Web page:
Georgia K9 Retirement Foundations Hosts Community Event to Raise Awareness
A few of Bulloch County’s finest gathered at the Clubhouse in Statesboro on Monday night – and some of their handlers were able to attend the event as well.
Police K9 officers Rio of the Statesboro Police Department, Max, Gismo and Dutch from the Bulloch County Sheriff’s Office, Deimos from Georgia Southern Department of Public Safety and Bruno, a retired Statesboro PD K9 officer, were all present for the event put on by the Georgia K9 Foundation.
The foundation was started earlier this year in an effort to raise money for officers who formally adopt their K9 partners after the K9 retires. Statesboro PD Officer Kyle Briley and Sergeant Kirk McGlamery of the Bulloch County Sheriff’s Office worked together on the idea in hopes of finding a way to offset some of the costs of caring for the dogs, which can often be injured or have different health issues related to their line of work.
The foundation’s focus is to provide K9 officers with needed and sometimes costly medical assistance for the first two years after retirement. There are requirements for eligibility for handlers or adopters seeking support from the foundation. The handler or adopter must apply to the foundation, providing information such as a letter from the agency stating that the K9 retired in good standing, details of breed/age/name/years of service, records of ongoing veterinary care during and after service, and be able to show that treatment is required for issues directly related to the K9’s service. Upon approval, the handler or adopter can be eligible for reimbursement up to $1,000 per year for two years. Although the K9s are retired from law enforcement, the foundation is not affiliated with any law enforcement agency.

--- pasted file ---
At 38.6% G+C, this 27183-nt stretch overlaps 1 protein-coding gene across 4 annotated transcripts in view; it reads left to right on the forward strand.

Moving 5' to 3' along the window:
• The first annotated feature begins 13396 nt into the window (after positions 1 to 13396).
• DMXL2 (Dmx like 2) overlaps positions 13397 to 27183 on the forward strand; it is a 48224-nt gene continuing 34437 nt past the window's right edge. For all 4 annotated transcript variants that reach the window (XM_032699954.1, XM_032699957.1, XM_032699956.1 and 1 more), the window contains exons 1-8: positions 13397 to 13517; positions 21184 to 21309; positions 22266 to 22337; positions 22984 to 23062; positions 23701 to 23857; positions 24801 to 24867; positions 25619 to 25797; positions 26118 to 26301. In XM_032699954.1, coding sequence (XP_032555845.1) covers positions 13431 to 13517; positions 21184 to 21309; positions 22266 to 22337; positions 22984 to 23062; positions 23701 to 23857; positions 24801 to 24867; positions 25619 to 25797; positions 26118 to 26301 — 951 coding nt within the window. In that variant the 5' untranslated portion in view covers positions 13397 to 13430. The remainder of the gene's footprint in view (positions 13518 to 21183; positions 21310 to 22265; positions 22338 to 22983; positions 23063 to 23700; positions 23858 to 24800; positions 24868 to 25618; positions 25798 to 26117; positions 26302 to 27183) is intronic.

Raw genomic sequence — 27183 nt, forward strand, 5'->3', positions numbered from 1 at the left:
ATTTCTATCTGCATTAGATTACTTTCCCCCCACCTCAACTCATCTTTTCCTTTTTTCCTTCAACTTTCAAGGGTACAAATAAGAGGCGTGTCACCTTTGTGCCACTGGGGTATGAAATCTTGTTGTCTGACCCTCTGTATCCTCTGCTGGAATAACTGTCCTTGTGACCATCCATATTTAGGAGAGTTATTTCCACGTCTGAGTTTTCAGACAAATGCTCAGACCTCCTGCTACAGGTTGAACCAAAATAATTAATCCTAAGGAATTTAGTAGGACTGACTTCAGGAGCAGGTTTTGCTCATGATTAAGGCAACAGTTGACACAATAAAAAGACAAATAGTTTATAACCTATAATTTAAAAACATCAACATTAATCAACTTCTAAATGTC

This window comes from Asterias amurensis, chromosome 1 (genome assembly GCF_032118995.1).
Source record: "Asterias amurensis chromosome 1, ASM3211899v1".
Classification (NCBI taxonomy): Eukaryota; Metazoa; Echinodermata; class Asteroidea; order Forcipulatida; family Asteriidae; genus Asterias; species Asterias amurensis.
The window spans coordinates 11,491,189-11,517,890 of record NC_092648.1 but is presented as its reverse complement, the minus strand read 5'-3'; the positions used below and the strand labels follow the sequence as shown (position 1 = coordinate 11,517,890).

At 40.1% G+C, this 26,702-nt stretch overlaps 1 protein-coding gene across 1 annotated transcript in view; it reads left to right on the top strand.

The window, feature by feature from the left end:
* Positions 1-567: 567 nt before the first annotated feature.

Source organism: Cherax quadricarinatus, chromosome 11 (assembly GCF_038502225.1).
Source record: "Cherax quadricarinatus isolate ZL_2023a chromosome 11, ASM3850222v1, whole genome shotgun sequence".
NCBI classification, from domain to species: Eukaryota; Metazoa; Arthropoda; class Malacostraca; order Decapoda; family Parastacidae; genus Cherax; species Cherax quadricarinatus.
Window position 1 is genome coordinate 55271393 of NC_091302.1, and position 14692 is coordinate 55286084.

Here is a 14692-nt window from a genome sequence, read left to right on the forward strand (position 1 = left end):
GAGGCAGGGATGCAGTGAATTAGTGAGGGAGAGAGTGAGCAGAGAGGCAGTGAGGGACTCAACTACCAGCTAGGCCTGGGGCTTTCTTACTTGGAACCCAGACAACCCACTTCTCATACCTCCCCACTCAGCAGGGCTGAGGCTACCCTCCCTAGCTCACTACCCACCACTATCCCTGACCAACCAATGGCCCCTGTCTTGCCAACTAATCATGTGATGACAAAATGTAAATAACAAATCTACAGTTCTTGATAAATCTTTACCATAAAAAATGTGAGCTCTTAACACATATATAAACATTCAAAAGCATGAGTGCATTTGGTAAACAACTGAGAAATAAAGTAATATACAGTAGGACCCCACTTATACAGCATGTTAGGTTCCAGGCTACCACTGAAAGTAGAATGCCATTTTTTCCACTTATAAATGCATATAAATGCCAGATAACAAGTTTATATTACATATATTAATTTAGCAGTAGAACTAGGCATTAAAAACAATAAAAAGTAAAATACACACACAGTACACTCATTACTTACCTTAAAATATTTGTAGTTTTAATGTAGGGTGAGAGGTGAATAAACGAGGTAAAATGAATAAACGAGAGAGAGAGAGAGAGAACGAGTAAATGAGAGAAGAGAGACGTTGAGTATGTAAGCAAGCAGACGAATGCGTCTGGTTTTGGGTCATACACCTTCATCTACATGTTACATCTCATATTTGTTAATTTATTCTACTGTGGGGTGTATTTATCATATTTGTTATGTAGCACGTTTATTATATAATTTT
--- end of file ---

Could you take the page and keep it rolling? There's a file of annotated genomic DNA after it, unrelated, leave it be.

Many of the K9s in the area are already treated by veteraniarians at Gateway Animal Hospital and Best Friends Animal Hospital, both long time partners for law enforcement K9 officers.
But even with that help, vet bills as dogs age can get expensive. Without a doubt, members of the community want to see law enforcement officers, who spend years working with a K9, keep their dog even when the dog is no longer working for the department and cost should not be a deterrent for that. That’s the premise of the Georgia K9 Foundation.
Sheriff Noel Brown was there in support and briefly spoke with AllOnGeorgia on the partnership between law enforcement, the K9 Retirement Foundation, and the community.
“The way people come together to help one another and this foundation supporting K9s and law enforcement, it’s just your animal-loving society. These animals give their life to law enforcement and then 99% of the time they retire to a good home with their handler. There’s been a lot of support lately and I feel like that’s because of a hand being extended from both sides,” Brown said. “And I like seeing people work together.”
President of the Foundation Nick Propps was also there and said the organization is still working on building a base. Having started in Bulloch County, the support is already strong, and is making its way into Effingham County, but the hope is to start a chapter in every county across Georgia. The first step in doing that is forming partnerships with law enforcement agencies and then letting the community know the need.
The foundation is in the process of completing the 501(c)3 process to become a IRS-recognized non-profit. You can learn more about donating to their cause here.